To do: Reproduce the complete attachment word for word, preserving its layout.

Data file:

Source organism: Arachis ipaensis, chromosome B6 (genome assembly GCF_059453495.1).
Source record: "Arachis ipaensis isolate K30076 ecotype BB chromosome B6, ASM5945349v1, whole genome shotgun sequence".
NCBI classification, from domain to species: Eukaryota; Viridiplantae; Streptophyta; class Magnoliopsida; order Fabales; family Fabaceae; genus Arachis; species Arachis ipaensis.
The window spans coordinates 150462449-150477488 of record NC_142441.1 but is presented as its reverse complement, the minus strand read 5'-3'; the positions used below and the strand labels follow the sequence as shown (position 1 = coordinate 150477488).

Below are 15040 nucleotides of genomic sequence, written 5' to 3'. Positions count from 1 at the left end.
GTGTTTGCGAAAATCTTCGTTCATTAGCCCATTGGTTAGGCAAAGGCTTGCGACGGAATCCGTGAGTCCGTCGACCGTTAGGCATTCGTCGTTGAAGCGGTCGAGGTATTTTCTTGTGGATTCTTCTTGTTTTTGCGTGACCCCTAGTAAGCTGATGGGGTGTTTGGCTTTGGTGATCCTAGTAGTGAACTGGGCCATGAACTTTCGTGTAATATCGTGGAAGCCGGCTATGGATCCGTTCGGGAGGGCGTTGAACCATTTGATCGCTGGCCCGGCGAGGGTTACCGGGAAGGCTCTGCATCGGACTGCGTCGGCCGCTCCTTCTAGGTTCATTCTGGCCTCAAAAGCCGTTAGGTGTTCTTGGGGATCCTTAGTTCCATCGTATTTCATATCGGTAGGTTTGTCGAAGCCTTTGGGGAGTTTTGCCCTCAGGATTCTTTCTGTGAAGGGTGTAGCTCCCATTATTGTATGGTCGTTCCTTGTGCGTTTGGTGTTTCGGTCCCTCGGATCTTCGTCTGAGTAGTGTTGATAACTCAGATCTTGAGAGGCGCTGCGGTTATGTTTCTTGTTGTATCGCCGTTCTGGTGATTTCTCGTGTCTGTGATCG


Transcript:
Source organism: Arachis ipaensis, chromosome B6 (genome assembly GCF_059453495.1).
Source record: "Arachis ipaensis isolate K30076 ecotype BB chromosome B6, ASM5945349v1, whole genome shotgun sequence".
NCBI classification, from domain to species: Eukaryota; Viridiplantae; Streptophyta; class Magnoliopsida; order Fabales; family Fabaceae; genus Arachis; species Arachis ipaensis.
The window spans coordinates 150462449-150477488 of record NC_142441.1 but is presented as its reverse complement, the minus strand read 5'-3'; the positions used below and the strand labels follow the sequence as shown (position 1 = coordinate 150477488).

Below are 15040 nucleotides of genomic sequence, written 5' to 3'. Positions count from 1 at the left end.
GTGTTTGCGAAAATCTTCGTTCATTAGCCCATTGGTTAGGCAAAGGCTTGCGACGGAATCCGTGAGTCCGTCGACCGTTAGGCATTCGTCGTTGAAGCGGTCGAGGTATTTTCTTGTGGATTCTTCTTGTTTTTGCGTGACCCCTAGTAAGCTGATGGGGTGTTTGGCTTTGGTGATCCTAGTAGTGAACTGGGCCATGAACTTTCGTGTAATATCGTGGAAGCCGGCTATGGATCCGTTCGGGAGGGCGTTGAACCATTTGATCGCTGGCCCGGCGAGGGTTACCGGGAAGGCTCTGCATCGGACTGCGTCGGCCGCTCCTTCTAGGTTCATTCTGGCCTCAAAAGCCGTTAGGTGTTCTTGGGGATCCTTAGTTCCATCGTATTTCATATCGGTAGGTTTGTCGAAGCCTTTGGGGAGTTTTGCCCTCAGGATTCTTTCTGTGAAGGGTGTAGCTCCCATTATTGTATGGTCGTTCCTTGTGCGTTTGGTGTTTCGGTCCCTCGGATCTTCGTCTGAGTAGTGTTGATAACTCAGATCTTGAGAGGCGCTGCGGTTATGTTTCTTGTTGTATCGCCGTTCTGGTGATTTCTCGTGTCTGTGATCG